An Iranian espionage group has been using an unsophisticated strain of malware, dubbed MacDownloader, to steal credentials and other data from Mac users.
A cyber espionage group linked to the Iranian Government has been using an unsophisticated strain of malware, dubbed MacDownloader, to steal credentials and other data from Mac computers.
The researchers Claudio Guarnieri and Collin Anderson have analyzed the malicious code that was disguised by nation-state hackers as a Flash Player update and a Bitdefender adware removal tool.
The attacks analyzed by the two researchers were mainly focused on the defense industrial base sector, but it is known that the same threat was used against a human rights advocate.
According to the researchers, the malware was first “poorly” developed the end of 2016, the experts noticed its code was copied from other sources. Anyway, at the time of writing the analysis, MacDownload is undetected by virus scanning engines on VirusTotal, while at the time I was writing just a dozen vendors have recognized the bogus Flash Player and Bitdefender apps as a threat.
Once the MacDownloader infects a device, the malware collects information about the host, including passwords stored in the Keychain.
“MacDownloader seems to be poorly developed and created towards the end of 2016, potentially a firstattempt from an amateur developer. In multiple cases, the code used has been copied from elsewhere. The simple activity of downloading the remote file appears to have been sourced from a cheat sheet. The main purpose of MacDownloader seems to be to perform an initial profiling of the infected system and collection of credentials from macOS’s Keychain password manager – which mirrors the focus of Windows malware developed by the same actors.” reads the analysis published by the security duo.
The malicious code was first spotted on a fake website of the aerospace firm United Technologies Corporation, that same site that was used in the past to spread a Windows malware and the Browser Exploitation Framework (BeEF).
The malware researchers linked the MacDownloader with the activity of an Iranian threat actor known as Charming Kitten (aka Newscaster and NewsBeef).
Newscaster group made the headlines in 2014 when experts at iSight issued a report describing the most elaborate net-based spying campaign organized by Iranian hackers using social media.
Iranian Hackers used a network of fake accounts (NEWSCASTER network) on principal social media to spy on US officials and political staff worldwide, this is reported in an analysis done by iSIGHT Partners. The Charming Kitten group is also known for the abuse of Open Source Security Tools, including the BeEF.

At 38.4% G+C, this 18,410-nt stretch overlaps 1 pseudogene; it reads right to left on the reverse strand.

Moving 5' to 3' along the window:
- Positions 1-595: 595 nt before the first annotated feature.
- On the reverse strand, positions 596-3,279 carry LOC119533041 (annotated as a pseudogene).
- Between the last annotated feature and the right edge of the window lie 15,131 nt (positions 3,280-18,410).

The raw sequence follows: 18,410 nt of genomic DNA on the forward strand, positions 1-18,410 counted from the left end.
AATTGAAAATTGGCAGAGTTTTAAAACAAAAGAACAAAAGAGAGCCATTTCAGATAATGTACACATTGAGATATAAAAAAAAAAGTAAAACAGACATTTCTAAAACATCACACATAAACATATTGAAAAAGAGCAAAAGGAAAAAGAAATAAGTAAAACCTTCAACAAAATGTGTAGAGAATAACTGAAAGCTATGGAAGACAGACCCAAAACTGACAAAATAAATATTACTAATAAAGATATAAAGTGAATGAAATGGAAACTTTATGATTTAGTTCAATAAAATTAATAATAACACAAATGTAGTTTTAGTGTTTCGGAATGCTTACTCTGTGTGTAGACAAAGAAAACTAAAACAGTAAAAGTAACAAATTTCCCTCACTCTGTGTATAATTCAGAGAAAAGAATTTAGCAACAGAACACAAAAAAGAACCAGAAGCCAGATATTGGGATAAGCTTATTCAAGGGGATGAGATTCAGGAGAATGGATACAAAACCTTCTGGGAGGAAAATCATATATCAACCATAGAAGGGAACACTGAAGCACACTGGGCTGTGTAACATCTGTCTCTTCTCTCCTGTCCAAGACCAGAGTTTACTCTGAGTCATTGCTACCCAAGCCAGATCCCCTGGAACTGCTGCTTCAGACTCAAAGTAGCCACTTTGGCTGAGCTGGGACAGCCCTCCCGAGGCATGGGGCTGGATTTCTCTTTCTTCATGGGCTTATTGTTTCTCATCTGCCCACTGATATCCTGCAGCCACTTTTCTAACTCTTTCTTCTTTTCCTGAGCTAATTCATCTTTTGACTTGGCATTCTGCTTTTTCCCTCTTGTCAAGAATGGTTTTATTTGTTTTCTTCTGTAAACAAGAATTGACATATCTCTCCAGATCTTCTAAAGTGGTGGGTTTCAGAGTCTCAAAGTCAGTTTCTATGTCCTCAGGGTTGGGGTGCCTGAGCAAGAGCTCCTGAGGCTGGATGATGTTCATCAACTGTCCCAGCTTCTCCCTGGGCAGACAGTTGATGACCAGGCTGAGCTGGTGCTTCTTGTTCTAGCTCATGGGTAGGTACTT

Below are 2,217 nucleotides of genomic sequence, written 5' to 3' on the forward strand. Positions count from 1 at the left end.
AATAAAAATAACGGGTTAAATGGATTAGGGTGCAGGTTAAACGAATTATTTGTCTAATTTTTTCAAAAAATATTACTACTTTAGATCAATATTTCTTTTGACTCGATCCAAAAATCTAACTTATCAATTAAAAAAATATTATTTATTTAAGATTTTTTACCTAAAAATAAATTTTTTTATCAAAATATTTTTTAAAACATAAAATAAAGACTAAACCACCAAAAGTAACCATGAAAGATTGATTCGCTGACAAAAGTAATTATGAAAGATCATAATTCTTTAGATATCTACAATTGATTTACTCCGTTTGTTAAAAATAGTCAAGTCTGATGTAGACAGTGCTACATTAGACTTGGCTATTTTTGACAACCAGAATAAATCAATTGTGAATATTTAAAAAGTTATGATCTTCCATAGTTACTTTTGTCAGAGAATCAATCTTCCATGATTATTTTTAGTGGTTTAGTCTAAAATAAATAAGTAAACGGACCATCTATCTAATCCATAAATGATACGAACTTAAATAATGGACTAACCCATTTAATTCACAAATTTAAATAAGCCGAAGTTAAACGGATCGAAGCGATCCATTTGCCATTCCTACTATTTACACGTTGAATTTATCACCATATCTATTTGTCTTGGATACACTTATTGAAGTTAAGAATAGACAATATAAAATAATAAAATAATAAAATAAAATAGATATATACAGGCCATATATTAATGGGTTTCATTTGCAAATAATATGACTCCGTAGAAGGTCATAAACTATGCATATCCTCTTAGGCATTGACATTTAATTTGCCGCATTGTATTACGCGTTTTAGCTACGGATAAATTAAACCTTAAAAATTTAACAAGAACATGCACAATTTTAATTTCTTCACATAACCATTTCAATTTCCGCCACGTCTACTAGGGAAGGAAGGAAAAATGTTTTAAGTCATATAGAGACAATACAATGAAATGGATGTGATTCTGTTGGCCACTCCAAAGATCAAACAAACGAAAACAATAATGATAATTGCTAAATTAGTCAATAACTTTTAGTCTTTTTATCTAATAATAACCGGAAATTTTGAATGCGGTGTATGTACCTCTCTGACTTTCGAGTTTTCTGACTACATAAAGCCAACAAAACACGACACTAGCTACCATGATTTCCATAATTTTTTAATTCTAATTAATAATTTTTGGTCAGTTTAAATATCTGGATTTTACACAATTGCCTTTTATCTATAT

The analysis of the malware revealed that the authors have attempted to implement remote update and persistence capabilities, but both features don’t work.
“It appears that the application contains an unused attempt to install persistent access to the victim host. One segment provides a poorly-implemented shell script to save a response from the C2 and mark it for persistence by writing an entry in the /etc/rc.common file. In theory, every time the infected computer would start up, the shell script would be launched to download a file from a remote location, check if it changed from the previous iteration, and if so execute that new implant. While we haven’t managed to obtain a proper response from the server before it was taken offline, our initial investigation did not find a subsequent implant.” states the analysis.
The experts have collected evidence that links the malware to other Iranian threat actors, including the Iran Cyber Security Group and Flying Kitten (aka Rocket Kitten).
“Of particular note are wireless networks named Jok3r and mb_1986. Jok3r corresponds with a member of a defacement group, Iran Cyber Security Group, who continues to be fairly active in vandalizing sites. Iran Cyber Security Group also, as with many other defacement groups later identified as involved in state-aligned campaigns, purports to provide commercial security services and penetration testing training.” states the report.
“The “mb_1986″ wireless name is more interesting, as it provides a connection to earlier Iranian campaigns, overlapping with the Flying Kitten actor group and subsequent malware activity in summer 2014.”
Working as a cyber security solutions architect, Alisa focuses on bug bounty and network security. Before joining us she held a cyber security researcher positions within a variety of cyber security start-ups. She also experience in different industry domains like finance, healthcare and consumer products.